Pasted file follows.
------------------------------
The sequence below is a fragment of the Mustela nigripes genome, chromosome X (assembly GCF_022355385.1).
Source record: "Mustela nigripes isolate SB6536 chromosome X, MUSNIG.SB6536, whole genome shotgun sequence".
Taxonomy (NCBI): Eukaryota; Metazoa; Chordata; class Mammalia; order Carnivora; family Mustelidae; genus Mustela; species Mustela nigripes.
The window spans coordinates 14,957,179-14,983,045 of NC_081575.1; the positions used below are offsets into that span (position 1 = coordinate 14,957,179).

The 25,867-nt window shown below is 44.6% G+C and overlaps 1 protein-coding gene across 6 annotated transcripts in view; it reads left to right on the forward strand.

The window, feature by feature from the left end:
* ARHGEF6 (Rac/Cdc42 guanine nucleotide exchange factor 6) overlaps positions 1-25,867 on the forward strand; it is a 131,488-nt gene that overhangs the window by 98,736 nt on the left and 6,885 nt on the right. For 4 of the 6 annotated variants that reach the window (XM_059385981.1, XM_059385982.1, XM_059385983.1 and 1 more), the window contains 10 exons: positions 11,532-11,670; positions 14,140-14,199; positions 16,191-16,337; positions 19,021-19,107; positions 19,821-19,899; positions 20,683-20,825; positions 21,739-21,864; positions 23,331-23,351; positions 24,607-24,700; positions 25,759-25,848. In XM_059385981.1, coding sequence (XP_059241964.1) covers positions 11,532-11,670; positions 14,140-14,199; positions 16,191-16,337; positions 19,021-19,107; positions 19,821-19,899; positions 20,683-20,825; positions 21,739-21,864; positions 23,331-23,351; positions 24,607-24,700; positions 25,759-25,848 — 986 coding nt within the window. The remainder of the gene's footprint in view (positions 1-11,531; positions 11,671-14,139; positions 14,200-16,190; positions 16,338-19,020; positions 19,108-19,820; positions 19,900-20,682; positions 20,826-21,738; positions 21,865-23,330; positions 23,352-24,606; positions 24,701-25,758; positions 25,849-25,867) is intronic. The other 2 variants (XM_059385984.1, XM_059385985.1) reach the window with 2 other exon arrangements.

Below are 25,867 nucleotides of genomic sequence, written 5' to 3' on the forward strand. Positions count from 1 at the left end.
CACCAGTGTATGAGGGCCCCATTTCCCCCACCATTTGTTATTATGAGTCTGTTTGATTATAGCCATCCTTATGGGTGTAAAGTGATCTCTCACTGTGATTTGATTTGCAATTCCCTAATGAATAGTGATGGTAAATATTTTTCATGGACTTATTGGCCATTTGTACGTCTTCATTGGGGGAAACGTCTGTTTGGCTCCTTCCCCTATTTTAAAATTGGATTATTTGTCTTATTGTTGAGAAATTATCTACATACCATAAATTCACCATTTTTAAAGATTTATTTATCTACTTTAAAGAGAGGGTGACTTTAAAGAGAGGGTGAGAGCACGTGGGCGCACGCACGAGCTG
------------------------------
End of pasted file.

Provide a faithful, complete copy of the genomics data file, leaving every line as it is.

The sequence below is a fragment of the Mustela nigripes genome, chromosome X (assembly GCF_022355385.1).
Source record: "Mustela nigripes isolate SB6536 chromosome X, MUSNIG.SB6536, whole genome shotgun sequence".
Taxonomy (NCBI): Eukaryota; Metazoa; Chordata; class Mammalia; order Carnivora; family Mustelidae; genus Mustela; species Mustela nigripes.
The window spans coordinates 14,957,179-14,983,045 of NC_081575.1; the positions used below are offsets into that span (position 1 = coordinate 14,957,179).

The 25,867-nt window shown below is 44.6% G+C and overlaps 1 protein-coding gene across 6 annotated transcripts in view; it reads left to right on the forward strand.

The window, feature by feature from the left end:
* ARHGEF6 (Rac/Cdc42 guanine nucleotide exchange factor 6) overlaps positions 1-25,867 on the forward strand; it is a 131,488-nt gene that overhangs the window by 98,736 nt on the left and 6,885 nt on the right. For 4 of the 6 annotated variants that reach the window (XM_059385981.1, XM_059385982.1, XM_059385983.1 and 1 more), the window contains 10 exons: positions 11,532-11,670; positions 14,140-14,199; positions 16,191-16,337; positions 19,021-19,107; positions 19,821-19,899; positions 20,683-20,825; positions 21,739-21,864; positions 23,331-23,351; positions 24,607-24,700; positions 25,759-25,848. In XM_059385981.1, coding sequence (XP_059241964.1) covers positions 11,532-11,670; positions 14,140-14,199; positions 16,191-16,337; positions 19,021-19,107; positions 19,821-19,899; positions 20,683-20,825; positions 21,739-21,864; positions 23,331-23,351; positions 24,607-24,700; positions 25,759-25,848 — 986 coding nt within the window. The remainder of the gene's footprint in view (positions 1-11,531; positions 11,671-14,139; positions 14,200-16,190; positions 16,338-19,020; positions 19,108-19,820; positions 19,900-20,682; positions 20,826-21,738; positions 21,865-23,330; positions 23,352-24,606; positions 24,701-25,758; positions 25,849-25,867) is intronic. The other 2 variants (XM_059385984.1, XM_059385985.1) reach the window with 2 other exon arrangements.

Below are 25,867 nucleotides of genomic sequence, written 5' to 3' on the forward strand. Positions count from 1 at the left end.
CACCAGTGTATGAGGGCCCCATTTCCCCCACCATTTGTTATTATGAGTCTGTTTGATTATAGCCATCCTTATGGGTGTAAAGTGATCTCTCACTGTGATTTGATTTGCAATTCCCTAATGAATAGTGATGGTAAATATTTTTCATGGACTTATTGGCCATTTGTACGTCTTCATTGGGGGAAACGTCTGTTTGGCTCCTTCCCCTATTTTAAAATTGGATTATTTGTCTTATTGTTGAGAAATTATCTACATACCATAAATTCACCATTTTTAAAGATTTATTTATCTACTTTAAAGAGAGGGTGACTTTAAAGAGAGGGTGAGAGCACGTGGGCGCACGCACGAGCTG